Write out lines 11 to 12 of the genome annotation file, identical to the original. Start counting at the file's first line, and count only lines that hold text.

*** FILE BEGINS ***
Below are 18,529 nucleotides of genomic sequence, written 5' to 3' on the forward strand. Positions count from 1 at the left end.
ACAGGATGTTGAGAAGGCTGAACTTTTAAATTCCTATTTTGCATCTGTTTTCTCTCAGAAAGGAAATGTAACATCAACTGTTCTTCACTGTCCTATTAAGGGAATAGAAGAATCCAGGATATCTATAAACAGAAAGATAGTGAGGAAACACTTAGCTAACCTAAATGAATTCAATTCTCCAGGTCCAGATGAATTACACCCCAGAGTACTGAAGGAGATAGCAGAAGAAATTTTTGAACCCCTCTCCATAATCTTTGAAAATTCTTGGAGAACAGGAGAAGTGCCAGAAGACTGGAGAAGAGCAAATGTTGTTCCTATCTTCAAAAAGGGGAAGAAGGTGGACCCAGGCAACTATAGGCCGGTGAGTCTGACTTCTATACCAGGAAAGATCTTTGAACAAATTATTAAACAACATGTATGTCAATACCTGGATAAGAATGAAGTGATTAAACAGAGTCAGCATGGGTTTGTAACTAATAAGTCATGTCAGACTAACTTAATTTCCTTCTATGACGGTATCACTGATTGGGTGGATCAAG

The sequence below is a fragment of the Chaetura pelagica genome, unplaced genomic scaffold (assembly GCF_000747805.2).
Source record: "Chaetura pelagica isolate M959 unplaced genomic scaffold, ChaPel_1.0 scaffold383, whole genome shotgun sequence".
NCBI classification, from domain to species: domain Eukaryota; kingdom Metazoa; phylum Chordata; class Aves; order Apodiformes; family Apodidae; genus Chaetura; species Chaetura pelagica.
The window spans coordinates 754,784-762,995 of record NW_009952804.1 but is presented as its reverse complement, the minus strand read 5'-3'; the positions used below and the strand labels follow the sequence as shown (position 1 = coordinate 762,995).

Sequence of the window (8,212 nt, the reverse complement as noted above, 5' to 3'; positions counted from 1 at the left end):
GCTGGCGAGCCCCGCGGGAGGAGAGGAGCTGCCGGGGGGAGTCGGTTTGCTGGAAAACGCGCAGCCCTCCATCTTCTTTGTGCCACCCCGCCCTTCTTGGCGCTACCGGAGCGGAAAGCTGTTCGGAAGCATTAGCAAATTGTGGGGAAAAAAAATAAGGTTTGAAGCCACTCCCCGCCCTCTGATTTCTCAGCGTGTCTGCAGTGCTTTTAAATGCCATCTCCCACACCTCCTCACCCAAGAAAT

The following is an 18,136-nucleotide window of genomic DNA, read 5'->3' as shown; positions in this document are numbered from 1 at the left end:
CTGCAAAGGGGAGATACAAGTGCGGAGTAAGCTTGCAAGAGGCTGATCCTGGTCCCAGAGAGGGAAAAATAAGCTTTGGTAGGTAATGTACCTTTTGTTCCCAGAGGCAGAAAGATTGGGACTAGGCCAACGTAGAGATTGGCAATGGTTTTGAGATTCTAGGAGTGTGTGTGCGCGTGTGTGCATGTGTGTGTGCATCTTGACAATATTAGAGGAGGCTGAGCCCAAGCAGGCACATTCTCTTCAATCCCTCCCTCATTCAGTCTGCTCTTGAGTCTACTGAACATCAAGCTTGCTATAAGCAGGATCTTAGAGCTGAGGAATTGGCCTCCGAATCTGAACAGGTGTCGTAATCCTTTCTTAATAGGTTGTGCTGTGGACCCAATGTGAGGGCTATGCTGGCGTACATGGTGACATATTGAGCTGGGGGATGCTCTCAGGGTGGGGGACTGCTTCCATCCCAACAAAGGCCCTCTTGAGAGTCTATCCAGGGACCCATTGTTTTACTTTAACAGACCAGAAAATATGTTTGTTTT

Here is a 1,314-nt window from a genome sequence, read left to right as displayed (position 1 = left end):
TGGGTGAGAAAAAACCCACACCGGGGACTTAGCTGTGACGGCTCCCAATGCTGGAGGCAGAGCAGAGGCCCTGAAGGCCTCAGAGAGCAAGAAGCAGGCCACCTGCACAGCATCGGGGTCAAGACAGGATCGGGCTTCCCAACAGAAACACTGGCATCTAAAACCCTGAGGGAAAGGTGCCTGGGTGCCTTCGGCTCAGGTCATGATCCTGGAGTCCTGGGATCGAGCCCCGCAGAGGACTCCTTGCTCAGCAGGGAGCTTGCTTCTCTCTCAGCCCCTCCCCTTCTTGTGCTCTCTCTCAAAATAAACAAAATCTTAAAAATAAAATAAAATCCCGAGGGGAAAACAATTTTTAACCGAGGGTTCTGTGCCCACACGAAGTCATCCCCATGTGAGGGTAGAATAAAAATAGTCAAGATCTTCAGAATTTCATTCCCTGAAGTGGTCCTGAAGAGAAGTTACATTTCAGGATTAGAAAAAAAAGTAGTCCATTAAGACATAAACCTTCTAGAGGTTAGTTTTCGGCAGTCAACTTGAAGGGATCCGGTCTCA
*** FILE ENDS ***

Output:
Here is a 1,314-nt window from a genome sequence, read left to right as displayed (position 1 = left end):
TGGGTGAGAAAAAACCCACACCGGGGACTTAGCTGTGACGGCTCCCAATGCTGGAGGCAGAGCAGAGGCCCTGAAGGCCTCAGAGAGCAAGAAGCAGGCCACCTGCACAGCATCGGGGTCAAGACAGGATCGGGCTTCCCAACAGAAACACTGGCATCTAAAACCCTGAGGGAAAGGTGCCTGGGTGCCTTCGGCTCAGGTCATGATCCTGGAGTCCTGGGATCGAGCCCCGCAGAGGACTCCTTGCTCAGCAGGGAGCTTGCTTCTCTCTCAGCCCCTCCCCTTCTTGTGCTCTCTCTCAAAATAAACAAAATCTTAAAAATAAAATAAAATCCCGAGGGGAAAACAATTTTTAACCGAGGGTTCTGTGCCCACACGAAGTCATCCCCATGTGAGGGTAGAATAAAAATAGTCAAGATCTTCAGAATTTCATTCCCTGAAGTGGTCCTGAAGAGAAGTTACATTTCAGGATTAGAAAAAAAAGTAGTCCATTAAGACATAAACCTTCTAGAGGTTAGTTTTCGGCAGTCAACTTGAAGGGATCCGGTCTCA